Outlook

A Short Honeymoon

As Matt Welch and Nick Gillespie write in this week's Outlook section, six months into his presidency, President Obama continues to enjoy high approval ratings, but his domestic agenda is flagging.
January
28: After intense lobbying by Obama, the House passes an $819 billion stimulus package with no Republican votes.

February
3: Former Sen. Tom Daschle, Obama's nominee for secretary of health and human services and a key figure in the administration's plan for health-care reform, withdraws from consideration because of tax problems. "I think Tom Daschle would have been the best person to help shepherd through a health-care bill through a very difficult process in Congress," Obama says.

12: Sen. Judd Gregg withdraws as nominee for commerce secretary, citing "irresolvable conflicts" with the administration over the economic recovery plan and the Census.

March
A Pew Research Center poll shows that 88 percent of Democrats and 27 percent of Republicans approve of Obama, the largest partisan gap for any president in 40 years.

April
A Washington Post-ABC News poll shows that 41 percent of Americans approve of Obama's handling of the crisis involving U.S. automakers.

June
Unemployment hits 9.5 percent, up from 8.1 percent when Obama signed the $787 billion stimulus bill in February.

A Washington Post-ABC News poll shows that more than 80 percent of Americans worry that health-care reform will raise costs or lower the quality of care.

15: The Congressional Budget Office (CBO) estimates that the Senate health-care bill would cost the government $1 trillion over the next 10 years.

22: A CBO report says that House climate change legislation would cost the average household $175 per year by 2020. According to Washington Post-ABC News polls, support for the "cap and trade" proposal dipped from 59 percent in July 2008 to 52 percent in June 2009.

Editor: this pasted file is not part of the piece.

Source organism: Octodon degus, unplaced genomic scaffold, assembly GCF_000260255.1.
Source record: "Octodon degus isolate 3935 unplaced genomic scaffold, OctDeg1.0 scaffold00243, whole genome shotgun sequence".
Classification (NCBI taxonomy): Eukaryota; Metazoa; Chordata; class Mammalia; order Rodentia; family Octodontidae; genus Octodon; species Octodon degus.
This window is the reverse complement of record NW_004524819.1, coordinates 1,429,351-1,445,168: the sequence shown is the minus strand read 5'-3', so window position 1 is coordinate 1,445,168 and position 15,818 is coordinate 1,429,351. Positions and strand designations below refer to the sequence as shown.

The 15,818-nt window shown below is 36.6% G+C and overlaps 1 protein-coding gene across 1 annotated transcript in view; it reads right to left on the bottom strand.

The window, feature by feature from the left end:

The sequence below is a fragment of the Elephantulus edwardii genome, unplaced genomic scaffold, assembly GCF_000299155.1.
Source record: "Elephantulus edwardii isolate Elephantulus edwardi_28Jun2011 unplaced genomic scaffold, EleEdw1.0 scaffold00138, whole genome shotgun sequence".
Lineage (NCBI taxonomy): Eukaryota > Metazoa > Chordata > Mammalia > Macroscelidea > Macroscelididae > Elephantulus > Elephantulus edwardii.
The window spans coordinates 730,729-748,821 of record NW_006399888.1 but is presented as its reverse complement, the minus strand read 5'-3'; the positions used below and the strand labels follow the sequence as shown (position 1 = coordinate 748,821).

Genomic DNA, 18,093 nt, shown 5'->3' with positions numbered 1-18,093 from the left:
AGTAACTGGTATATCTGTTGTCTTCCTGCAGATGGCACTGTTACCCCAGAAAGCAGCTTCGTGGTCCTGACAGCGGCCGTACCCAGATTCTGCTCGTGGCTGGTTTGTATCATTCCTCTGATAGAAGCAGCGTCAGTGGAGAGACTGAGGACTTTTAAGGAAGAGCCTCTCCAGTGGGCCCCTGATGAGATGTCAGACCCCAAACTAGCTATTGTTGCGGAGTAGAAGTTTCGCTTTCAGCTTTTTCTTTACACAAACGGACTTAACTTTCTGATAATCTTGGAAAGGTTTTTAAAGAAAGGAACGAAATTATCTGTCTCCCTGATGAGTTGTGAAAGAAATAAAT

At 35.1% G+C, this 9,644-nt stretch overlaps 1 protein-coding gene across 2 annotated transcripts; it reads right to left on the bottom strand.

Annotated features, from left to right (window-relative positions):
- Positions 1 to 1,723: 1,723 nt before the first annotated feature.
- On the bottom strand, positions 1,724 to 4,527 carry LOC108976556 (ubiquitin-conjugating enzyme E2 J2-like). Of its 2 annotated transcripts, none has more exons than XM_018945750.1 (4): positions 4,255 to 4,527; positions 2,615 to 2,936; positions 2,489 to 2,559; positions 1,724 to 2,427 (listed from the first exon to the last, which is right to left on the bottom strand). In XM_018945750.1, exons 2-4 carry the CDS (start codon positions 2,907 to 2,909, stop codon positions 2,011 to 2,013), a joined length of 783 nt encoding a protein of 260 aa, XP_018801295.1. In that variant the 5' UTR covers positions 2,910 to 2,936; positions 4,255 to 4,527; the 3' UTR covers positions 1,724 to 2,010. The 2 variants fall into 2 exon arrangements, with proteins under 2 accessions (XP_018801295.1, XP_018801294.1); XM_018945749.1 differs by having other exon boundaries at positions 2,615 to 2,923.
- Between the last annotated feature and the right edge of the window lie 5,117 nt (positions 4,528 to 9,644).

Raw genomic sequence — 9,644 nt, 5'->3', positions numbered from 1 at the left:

26: The House passes the climate change bill in a 219 to 212 vote. Forty-four Democrats oppose it.

July
A CBS News poll shows that 57 percent of Americans think the country is on the wrong track.

Supporters acknowledge that Obama's climate change bill may not have the support to pass the Senate and that hopes for passing health-care legislation before the August congressional recess look dim.

5: Vice President Biden says the administration "misread how bad the economy was."

9: After promises to finish the climate change legislation by early August, the Senate environment committee delays work until September.

11: Responding to criticism that the stimulus package isn't working, Obama asks for patience and indicates that a second stimulus is not forthcoming.

14: The CBO estimates that the House version of health-care legislation, like the Senate version, would cost $1 trillion over 10 years.

15: The Senate health committee approves health-care legislation, but Obama's plan continues to face criticism from Republicans, moderate Democrats and industry lobbyists.

16: In testimony before the Senate Budget Committee, the director of the CBO says that proposed health-care legislation would not make "the sort of fundamental changes" needed to control the cost of government health programs and would further stretch the federal budget.

17: The House health-care bill passes the Ways and Means Committee as well as the Education and Labor Committee.

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